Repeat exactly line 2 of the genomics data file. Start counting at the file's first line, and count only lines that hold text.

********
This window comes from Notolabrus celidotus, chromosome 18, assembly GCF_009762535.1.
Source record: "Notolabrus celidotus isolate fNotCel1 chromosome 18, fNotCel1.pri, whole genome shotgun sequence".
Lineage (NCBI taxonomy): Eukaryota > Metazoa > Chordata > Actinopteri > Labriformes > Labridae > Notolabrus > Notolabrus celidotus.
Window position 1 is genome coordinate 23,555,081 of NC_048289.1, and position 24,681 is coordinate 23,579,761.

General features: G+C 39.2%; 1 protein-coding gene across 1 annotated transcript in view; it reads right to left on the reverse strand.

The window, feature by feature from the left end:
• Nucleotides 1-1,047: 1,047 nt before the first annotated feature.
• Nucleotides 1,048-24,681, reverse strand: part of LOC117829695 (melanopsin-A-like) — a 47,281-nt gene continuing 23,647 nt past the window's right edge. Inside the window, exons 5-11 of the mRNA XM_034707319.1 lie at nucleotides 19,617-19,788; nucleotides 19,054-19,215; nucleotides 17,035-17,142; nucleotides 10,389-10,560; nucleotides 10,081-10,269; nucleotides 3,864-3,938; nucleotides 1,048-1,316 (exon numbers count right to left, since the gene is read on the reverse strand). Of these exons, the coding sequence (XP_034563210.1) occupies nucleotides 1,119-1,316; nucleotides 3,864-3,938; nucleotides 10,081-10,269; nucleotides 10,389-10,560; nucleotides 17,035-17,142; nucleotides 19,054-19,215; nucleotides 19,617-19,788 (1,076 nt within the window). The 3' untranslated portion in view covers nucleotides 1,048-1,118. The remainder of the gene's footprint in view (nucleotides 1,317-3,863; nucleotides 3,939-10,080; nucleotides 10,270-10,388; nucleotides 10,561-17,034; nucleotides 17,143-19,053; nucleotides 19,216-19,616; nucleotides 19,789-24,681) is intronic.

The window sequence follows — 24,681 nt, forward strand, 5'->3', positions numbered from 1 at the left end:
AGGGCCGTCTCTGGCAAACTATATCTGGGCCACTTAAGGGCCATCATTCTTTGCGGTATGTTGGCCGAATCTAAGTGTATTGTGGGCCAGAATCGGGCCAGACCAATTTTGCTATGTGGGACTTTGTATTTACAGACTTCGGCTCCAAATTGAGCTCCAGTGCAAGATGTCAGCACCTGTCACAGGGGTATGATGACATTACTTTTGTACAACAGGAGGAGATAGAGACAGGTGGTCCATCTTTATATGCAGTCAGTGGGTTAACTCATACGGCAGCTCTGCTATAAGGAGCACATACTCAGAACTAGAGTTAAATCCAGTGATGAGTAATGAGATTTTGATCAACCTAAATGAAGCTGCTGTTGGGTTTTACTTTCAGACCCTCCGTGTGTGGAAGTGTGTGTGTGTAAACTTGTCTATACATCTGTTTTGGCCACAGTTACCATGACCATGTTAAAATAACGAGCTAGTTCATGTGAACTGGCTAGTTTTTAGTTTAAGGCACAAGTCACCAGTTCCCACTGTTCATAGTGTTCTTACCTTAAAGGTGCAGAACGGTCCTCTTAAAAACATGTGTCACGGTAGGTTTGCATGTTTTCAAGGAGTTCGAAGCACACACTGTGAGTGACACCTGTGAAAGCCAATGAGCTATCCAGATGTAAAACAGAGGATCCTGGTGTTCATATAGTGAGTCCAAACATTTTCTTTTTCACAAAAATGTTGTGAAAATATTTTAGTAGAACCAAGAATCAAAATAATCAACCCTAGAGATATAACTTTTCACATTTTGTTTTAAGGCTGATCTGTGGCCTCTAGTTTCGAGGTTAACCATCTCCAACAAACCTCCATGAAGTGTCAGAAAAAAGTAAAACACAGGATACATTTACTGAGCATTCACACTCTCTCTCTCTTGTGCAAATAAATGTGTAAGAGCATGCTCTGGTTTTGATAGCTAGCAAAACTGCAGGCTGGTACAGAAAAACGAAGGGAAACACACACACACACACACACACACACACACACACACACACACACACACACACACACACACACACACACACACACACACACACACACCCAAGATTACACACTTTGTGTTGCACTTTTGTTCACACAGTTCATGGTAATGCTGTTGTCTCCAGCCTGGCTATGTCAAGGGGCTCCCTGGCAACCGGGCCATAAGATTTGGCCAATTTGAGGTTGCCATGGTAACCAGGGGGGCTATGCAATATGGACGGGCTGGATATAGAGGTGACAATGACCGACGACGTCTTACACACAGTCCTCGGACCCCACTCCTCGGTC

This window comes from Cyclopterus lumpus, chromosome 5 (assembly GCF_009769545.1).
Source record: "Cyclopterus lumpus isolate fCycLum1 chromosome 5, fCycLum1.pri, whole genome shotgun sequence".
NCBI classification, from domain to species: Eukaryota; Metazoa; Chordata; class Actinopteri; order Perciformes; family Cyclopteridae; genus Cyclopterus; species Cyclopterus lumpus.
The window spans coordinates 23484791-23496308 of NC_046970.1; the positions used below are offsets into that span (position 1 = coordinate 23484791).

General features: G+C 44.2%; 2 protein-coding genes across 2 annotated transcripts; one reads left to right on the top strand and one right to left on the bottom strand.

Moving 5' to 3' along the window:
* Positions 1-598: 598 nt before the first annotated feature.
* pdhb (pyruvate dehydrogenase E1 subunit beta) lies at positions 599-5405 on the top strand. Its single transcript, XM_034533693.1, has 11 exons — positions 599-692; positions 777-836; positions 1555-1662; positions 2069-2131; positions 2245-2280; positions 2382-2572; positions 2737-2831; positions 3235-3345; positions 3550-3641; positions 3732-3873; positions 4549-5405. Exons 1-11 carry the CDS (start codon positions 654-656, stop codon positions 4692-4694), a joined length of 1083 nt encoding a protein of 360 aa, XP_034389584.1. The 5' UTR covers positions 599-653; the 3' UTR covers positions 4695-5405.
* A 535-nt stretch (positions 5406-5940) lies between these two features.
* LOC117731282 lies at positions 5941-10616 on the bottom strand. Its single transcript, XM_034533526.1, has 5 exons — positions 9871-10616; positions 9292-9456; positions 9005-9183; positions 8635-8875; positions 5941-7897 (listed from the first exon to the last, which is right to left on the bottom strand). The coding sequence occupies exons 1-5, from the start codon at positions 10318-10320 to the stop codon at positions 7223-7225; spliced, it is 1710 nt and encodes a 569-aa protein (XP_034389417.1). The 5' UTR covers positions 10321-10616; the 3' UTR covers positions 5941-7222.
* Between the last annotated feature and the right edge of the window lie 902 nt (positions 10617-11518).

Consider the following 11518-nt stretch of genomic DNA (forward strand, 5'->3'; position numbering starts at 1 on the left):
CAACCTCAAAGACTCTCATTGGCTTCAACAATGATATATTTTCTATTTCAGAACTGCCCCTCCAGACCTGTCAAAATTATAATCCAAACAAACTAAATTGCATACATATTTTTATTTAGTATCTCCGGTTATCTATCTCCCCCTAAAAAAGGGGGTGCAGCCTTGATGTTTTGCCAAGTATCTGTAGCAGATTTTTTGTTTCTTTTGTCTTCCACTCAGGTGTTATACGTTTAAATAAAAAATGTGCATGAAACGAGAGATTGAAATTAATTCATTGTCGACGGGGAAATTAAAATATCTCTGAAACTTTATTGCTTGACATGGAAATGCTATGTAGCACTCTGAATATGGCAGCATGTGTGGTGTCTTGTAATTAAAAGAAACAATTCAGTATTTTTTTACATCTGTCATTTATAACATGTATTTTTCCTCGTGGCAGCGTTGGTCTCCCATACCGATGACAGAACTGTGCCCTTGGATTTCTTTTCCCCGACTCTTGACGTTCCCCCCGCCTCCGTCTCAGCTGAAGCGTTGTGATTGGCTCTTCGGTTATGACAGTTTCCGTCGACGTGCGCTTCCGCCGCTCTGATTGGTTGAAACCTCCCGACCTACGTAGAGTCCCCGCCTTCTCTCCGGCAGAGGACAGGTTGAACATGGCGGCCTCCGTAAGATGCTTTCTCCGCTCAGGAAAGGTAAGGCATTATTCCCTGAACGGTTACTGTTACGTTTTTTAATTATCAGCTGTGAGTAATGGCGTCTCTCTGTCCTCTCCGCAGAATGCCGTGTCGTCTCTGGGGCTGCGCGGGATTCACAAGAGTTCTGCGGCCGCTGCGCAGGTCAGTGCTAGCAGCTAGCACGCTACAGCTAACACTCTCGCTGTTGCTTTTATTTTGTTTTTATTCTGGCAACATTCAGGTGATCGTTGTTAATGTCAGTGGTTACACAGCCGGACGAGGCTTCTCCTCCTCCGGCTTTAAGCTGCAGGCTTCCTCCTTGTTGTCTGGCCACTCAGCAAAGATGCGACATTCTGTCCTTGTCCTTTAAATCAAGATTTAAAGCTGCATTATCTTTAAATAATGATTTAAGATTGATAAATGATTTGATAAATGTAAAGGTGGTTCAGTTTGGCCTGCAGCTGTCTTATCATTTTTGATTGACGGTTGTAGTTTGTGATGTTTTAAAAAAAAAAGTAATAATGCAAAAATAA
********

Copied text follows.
Source record: "Notolabrus celidotus isolate fNotCel1 chromosome 18, fNotCel1.pri, whole genome shotgun sequence".